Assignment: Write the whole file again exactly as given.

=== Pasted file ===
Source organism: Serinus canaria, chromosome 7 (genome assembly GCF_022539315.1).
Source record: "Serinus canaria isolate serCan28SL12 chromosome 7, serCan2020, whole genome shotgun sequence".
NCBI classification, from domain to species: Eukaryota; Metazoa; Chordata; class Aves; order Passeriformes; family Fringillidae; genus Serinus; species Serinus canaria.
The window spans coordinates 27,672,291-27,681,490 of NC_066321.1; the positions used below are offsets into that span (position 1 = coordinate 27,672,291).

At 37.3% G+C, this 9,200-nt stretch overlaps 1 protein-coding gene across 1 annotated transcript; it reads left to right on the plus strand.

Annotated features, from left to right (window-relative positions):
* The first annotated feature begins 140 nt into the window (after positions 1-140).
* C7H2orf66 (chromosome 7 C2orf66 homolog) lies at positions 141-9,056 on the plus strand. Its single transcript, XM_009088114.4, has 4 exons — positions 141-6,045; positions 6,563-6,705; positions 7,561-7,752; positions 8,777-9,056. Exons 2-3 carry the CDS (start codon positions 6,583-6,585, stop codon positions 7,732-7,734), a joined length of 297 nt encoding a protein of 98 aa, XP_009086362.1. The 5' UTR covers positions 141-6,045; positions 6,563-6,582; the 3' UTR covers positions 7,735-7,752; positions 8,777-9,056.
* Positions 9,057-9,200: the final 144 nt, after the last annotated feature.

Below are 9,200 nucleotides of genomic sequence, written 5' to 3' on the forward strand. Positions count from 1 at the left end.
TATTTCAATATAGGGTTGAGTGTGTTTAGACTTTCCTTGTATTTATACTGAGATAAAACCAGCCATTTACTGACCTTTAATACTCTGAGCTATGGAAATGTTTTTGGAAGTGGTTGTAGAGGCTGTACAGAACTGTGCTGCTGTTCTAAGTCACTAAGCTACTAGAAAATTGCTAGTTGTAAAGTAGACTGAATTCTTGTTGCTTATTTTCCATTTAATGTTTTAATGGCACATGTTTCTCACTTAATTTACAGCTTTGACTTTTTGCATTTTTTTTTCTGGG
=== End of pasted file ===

Source organism: Serinus canaria, chromosome 7 (genome assembly GCF_022539315.1).
Source record: "Serinus canaria isolate serCan28SL12 chromosome 7, serCan2020, whole genome shotgun sequence".
NCBI classification, from domain to species: Eukaryota; Metazoa; Chordata; class Aves; order Passeriformes; family Fringillidae; genus Serinus; species Serinus canaria.
The window spans coordinates 27,672,291-27,681,490 of NC_066321.1; the positions used below are offsets into that span (position 1 = coordinate 27,672,291).

At 37.3% G+C, this 9,200-nt stretch overlaps 1 protein-coding gene across 1 annotated transcript; it reads left to right on the plus strand.

Annotated features, from left to right (window-relative positions):
* The first annotated feature begins 140 nt into the window (after positions 1-140).
* C7H2orf66 (chromosome 7 C2orf66 homolog) lies at positions 141-9,056 on the plus strand. Its single transcript, XM_009088114.4, has 4 exons — positions 141-6,045; positions 6,563-6,705; positions 7,561-7,752; positions 8,777-9,056. Exons 2-3 carry the CDS (start codon positions 6,583-6,585, stop codon positions 7,732-7,734), a joined length of 297 nt encoding a protein of 98 aa, XP_009086362.1. The 5' UTR covers positions 141-6,045; positions 6,563-6,582; the 3' UTR covers positions 7,735-7,752; positions 8,777-9,056.
* Positions 9,057-9,200: the final 144 nt, after the last annotated feature.

Below are 9,200 nucleotides of genomic sequence, written 5' to 3' on the forward strand. Positions count from 1 at the left end.
TATTTCAATATAGGGTTGAGTGTGTTTAGACTTTCCTTGTATTTATACTGAGATAAAACCAGCCATTTACTGACCTTTAATACTCTGAGCTATGGAAATGTTTTTGGAAGTGGTTGTAGAGGCTGTACAGAACTGTGCTGCTGTTCTAAGTCACTAAGCTACTAGAAAATTGCTAGTTGTAAAGTAGACTGAATTCTTGTTGCTTATTTTCCATTTAATGTTTTAATGGCACATGTTTCTCACTTAATTTACAGCTTTGACTTTTTGCATTTTTTTTTCTGGG